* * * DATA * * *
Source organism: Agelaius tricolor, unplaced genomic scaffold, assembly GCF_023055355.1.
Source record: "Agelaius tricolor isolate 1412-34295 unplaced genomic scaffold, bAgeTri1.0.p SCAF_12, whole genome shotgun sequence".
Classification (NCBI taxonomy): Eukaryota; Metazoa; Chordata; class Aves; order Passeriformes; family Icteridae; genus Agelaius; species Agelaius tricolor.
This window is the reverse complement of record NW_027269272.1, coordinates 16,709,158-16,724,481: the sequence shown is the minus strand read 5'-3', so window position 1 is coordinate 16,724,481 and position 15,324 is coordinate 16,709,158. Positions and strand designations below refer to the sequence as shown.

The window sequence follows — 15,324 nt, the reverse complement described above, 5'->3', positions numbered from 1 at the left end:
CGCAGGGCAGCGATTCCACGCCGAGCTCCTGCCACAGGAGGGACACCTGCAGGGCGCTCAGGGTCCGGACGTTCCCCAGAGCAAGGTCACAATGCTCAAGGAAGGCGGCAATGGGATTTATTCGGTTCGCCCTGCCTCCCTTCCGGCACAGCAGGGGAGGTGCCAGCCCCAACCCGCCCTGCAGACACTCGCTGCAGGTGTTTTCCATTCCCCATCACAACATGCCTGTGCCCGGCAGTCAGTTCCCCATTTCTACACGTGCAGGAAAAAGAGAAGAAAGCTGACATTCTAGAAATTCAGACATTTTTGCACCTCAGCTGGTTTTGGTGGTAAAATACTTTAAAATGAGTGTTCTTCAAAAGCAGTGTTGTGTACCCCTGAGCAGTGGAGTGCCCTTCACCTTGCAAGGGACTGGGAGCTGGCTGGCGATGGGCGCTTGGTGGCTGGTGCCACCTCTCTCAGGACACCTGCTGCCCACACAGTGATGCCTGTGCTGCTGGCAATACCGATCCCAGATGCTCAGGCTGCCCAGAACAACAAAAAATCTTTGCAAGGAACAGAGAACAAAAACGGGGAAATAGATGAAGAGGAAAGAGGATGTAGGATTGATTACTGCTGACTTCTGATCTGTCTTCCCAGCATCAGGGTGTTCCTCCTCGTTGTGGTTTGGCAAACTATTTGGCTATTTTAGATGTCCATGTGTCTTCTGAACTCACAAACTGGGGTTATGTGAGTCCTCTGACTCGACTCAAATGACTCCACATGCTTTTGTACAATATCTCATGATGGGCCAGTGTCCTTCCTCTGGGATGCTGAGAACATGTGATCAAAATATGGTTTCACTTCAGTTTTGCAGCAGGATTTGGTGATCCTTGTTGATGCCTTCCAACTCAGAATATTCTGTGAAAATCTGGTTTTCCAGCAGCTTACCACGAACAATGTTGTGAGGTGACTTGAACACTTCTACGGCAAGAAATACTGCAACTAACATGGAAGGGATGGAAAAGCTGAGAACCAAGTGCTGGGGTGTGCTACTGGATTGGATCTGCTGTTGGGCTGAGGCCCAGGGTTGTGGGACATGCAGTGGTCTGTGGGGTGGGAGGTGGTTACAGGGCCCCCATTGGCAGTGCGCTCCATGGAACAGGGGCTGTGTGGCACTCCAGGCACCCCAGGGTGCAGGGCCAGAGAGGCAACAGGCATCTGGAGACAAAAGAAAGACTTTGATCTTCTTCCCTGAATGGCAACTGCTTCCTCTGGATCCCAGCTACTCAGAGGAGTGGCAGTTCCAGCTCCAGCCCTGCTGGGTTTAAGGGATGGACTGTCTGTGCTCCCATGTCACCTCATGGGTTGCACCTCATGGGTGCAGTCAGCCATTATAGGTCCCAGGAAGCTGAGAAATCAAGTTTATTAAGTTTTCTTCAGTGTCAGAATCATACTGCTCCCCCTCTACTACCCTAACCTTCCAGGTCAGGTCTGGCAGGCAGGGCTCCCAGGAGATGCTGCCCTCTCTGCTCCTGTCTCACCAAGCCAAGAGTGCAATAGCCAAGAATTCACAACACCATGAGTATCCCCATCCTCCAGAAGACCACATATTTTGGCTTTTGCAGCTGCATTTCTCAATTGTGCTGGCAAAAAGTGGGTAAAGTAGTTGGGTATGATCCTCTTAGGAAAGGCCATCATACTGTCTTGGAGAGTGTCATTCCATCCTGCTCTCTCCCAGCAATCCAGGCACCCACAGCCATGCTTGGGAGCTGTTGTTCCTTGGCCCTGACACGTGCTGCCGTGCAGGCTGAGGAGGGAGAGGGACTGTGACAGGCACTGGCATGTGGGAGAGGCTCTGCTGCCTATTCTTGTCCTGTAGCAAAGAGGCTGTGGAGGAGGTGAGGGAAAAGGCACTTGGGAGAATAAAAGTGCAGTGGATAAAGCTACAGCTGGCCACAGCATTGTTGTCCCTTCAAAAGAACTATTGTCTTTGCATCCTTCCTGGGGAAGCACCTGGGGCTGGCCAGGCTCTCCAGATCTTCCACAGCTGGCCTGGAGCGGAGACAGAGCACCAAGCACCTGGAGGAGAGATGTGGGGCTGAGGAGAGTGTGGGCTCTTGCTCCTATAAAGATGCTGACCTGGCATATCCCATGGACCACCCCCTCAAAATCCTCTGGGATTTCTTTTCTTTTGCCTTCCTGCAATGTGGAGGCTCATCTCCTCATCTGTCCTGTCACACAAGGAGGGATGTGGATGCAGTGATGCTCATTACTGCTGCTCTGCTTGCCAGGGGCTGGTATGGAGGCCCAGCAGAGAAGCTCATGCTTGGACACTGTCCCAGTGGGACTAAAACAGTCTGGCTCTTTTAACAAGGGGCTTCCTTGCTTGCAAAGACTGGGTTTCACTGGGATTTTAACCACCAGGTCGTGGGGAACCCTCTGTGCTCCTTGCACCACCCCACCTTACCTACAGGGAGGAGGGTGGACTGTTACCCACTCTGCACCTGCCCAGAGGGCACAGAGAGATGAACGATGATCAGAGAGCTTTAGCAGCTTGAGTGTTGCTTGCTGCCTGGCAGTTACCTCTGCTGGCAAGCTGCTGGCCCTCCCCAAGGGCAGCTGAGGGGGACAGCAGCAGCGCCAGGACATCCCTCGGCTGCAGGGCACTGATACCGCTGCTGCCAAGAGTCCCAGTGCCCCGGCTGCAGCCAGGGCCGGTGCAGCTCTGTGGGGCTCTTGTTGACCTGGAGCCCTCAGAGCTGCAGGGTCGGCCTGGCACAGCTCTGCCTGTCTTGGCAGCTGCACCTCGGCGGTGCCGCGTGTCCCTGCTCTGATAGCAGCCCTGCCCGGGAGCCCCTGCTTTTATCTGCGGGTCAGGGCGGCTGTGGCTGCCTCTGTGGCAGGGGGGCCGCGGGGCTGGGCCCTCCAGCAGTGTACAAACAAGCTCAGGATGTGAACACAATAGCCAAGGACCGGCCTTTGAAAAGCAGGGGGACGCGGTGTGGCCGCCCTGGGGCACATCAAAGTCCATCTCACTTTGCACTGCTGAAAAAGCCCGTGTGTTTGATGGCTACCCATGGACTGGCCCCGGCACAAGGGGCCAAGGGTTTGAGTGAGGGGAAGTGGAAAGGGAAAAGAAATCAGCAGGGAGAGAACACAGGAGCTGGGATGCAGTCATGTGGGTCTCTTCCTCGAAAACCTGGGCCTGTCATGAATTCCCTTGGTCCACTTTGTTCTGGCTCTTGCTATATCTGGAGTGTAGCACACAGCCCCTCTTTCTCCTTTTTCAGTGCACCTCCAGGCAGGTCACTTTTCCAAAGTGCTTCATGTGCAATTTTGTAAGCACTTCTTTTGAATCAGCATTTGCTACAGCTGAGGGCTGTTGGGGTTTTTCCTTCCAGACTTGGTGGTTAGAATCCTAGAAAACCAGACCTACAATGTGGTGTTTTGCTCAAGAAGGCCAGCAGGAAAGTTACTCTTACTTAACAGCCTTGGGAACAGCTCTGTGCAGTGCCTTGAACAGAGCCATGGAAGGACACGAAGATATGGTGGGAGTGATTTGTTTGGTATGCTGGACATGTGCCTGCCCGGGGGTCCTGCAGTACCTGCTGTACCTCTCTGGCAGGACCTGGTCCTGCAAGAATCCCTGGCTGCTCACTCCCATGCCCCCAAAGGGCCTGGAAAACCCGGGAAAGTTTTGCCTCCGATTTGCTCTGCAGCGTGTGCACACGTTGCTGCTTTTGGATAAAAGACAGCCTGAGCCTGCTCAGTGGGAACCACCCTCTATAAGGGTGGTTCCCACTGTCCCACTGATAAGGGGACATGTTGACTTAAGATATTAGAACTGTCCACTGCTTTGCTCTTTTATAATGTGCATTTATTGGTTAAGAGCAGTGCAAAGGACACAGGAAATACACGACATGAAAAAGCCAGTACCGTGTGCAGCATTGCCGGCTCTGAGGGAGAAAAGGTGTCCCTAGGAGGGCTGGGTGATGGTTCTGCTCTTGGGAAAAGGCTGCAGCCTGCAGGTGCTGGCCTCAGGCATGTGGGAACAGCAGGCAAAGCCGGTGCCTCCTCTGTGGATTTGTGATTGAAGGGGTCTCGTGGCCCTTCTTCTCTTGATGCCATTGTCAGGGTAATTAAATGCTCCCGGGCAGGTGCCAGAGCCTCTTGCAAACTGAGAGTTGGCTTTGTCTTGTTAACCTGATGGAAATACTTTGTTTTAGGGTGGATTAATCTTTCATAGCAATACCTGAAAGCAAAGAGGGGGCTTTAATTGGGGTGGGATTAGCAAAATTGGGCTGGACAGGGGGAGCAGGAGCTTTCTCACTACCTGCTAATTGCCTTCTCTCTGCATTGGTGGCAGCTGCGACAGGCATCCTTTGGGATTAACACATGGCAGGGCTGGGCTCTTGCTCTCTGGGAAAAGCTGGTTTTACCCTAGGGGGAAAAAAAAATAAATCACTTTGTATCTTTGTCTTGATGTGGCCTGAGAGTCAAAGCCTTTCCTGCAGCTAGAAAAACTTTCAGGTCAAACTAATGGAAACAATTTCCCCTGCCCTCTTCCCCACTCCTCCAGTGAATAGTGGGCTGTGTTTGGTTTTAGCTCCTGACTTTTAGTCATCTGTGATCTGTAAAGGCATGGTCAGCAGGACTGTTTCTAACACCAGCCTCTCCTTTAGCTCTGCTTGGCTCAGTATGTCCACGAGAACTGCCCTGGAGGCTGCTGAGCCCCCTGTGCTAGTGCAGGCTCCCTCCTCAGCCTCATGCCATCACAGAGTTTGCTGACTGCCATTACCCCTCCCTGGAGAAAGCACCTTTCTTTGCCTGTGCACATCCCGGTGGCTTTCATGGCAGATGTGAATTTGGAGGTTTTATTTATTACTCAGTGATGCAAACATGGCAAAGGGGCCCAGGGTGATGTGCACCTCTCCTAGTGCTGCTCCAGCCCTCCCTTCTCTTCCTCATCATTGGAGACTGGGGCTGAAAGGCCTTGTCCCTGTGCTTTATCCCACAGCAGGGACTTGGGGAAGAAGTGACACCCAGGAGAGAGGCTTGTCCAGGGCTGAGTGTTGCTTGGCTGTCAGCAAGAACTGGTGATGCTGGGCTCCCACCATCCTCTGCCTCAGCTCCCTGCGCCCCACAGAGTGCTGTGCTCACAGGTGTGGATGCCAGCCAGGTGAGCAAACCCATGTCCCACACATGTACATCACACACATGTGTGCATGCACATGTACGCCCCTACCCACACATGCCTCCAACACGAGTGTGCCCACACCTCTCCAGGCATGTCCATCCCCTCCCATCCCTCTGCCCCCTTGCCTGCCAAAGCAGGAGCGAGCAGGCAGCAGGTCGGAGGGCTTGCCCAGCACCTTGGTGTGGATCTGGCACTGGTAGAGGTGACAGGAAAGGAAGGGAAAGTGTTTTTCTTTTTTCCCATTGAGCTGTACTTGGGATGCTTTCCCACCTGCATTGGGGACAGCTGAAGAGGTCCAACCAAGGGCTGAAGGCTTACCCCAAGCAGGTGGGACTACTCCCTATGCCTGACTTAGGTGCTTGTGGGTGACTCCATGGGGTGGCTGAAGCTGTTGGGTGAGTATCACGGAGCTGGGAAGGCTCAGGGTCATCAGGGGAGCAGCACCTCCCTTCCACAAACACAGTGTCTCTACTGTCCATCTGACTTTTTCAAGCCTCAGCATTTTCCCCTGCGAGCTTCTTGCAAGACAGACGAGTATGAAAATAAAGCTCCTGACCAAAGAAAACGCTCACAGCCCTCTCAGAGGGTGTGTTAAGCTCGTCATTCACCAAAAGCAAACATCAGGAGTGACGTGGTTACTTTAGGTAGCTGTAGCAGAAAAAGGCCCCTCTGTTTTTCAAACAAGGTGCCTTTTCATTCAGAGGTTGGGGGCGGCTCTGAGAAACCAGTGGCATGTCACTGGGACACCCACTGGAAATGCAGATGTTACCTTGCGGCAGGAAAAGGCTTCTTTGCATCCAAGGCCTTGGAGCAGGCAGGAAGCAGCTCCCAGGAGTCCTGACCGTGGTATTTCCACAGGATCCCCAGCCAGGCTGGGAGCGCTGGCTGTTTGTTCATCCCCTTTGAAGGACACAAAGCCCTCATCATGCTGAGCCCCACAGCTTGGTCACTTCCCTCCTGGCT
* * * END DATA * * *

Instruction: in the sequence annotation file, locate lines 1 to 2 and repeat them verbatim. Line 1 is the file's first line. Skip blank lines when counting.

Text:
Source organism: Agelaius tricolor, unplaced genomic scaffold, assembly GCF_023055355.1.
Source record: "Agelaius tricolor isolate 1412-34295 unplaced genomic scaffold, bAgeTri1.0.p SCAF_12, whole genome shotgun sequence".